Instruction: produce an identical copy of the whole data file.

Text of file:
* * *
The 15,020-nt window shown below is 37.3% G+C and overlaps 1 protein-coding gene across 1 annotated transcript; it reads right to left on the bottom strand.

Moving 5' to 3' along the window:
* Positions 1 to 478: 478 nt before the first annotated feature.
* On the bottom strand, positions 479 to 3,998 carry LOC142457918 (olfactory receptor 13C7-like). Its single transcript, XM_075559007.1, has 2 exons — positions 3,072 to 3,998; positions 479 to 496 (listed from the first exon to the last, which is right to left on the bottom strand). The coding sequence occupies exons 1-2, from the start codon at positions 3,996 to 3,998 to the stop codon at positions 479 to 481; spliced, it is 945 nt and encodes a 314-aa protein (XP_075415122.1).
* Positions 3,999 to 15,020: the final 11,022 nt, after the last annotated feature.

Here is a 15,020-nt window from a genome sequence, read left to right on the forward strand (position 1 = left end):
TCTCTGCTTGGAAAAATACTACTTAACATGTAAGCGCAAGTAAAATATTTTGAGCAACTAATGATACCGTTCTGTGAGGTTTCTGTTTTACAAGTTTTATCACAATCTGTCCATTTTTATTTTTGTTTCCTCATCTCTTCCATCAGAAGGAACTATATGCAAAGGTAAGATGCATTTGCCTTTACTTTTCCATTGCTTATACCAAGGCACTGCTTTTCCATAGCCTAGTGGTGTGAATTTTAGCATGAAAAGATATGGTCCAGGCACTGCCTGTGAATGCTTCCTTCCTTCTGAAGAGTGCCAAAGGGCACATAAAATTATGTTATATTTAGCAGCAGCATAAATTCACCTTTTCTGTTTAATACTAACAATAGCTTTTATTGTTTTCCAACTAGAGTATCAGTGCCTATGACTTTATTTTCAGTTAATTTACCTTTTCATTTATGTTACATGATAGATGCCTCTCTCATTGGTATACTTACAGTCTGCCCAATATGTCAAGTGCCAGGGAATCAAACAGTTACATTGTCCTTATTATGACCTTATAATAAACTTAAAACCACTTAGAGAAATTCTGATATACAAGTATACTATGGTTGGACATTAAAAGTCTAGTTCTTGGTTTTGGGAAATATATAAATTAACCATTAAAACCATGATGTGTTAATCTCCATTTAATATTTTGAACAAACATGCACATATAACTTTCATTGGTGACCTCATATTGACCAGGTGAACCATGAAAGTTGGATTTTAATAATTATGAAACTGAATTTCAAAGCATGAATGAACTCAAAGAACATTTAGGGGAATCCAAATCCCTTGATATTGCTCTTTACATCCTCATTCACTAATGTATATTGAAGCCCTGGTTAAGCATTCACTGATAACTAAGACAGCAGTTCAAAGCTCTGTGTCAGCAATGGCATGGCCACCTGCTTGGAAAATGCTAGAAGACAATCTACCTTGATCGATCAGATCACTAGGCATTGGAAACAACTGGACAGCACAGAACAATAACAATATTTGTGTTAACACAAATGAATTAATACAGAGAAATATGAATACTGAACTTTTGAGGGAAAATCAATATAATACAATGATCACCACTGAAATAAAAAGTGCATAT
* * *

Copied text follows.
The 15,020-nt window shown below is 37.3% G+C and overlaps 1 protein-coding gene across 1 annotated transcript; it reads right to left on the bottom strand.

Moving 5' to 3' along the window:
* Positions 1 to 478: 478 nt before the first annotated feature.
* On the bottom strand, positions 479 to 3,998 carry LOC142457918 (olfactory receptor 13C7-like). Its single transcript, XM_075559007.1, has 2 exons — positions 3,072 to 3,998; positions 479 to 496 (listed from the first exon to the last, which is right to left on the bottom strand). The coding sequence occupies exons 1-2, from the start codon at positions 3,996 to 3,998 to the stop codon at positions 479 to 481; spliced, it is 945 nt and encodes a 314-aa protein (XP_075415122.1).
* Positions 3,999 to 15,020: the final 11,022 nt, after the last annotated feature.

Here is a 15,020-nt window from a genome sequence, read left to right on the forward strand (position 1 = left end):
TCTCTGCTTGGAAAAATACTACTTAACATGTAAGCGCAAGTAAAATATTTTGAGCAACTAATGATACCGTTCTGTGAGGTTTCTGTTTTACAAGTTTTATCACAATCTGTCCATTTTTATTTTTGTTTCCTCATCTCTTCCATCAGAAGGAACTATATGCAAAGGTAAGATGCATTTGCCTTTACTTTTCCATTGCTTATACCAAGGCACTGCTTTTCCATAGCCTAGTGGTGTGAATTTTAGCATGAAAAGATATGGTCCAGGCACTGCCTGTGAATGCTTCCTTCCTTCTGAAGAGTGCCAAAGGGCACATAAAATTATGTTATATTTAGCAGCAGCATAAATTCACCTTTTCTGTTTAATACTAACAATAGCTTTTATTGTTTTCCAACTAGAGTATCAGTGCCTATGACTTTATTTTCAGTTAATTTACCTTTTCATTTATGTTACATGATAGATGCCTCTCTCATTGGTATACTTACAGTCTGCCCAATATGTCAAGTGCCAGGGAATCAAACAGTTACATTGTCCTTATTATGACCTTATAATAAACTTAAAACCACTTAGAGAAATTCTGATATACAAGTATACTATGGTTGGACATTAAAAGTCTAGTTCTTGGTTTTGGGAAATATATAAATTAACCATTAAAACCATGATGTGTTAATCTCCATTTAATATTTTGAACAAACATGCACATATAACTTTCATTGGTGACCTCATATTGACCAGGTGAACCATGAAAGTTGGATTTTAATAATTATGAAACTGAATTTCAAAGCATGAATGAACTCAAAGAACATTTAGGGGAATCCAAATCCCTTGATATTGCTCTTTACATCCTCATTCACTAATGTATATTGAAGCCCTGGTTAAGCATTCACTGATAACTAAGACAGCAGTTCAAAGCTCTGTGTCAGCAATGGCATGGCCACCTGCTTGGAAAATGCTAGAAGACAATCTACCTTGATCGATCAGATCACTAGGCATTGGAAACAACTGGACAGCACAGAACAATAACAATATTTGTGTTAACACAAATGAATTAATACAGAGAAATATGAATACTGAACTTTTGAGGGAAAATCAATATAATACAATGATCACCACTGAAATAAAAAGTGCATAT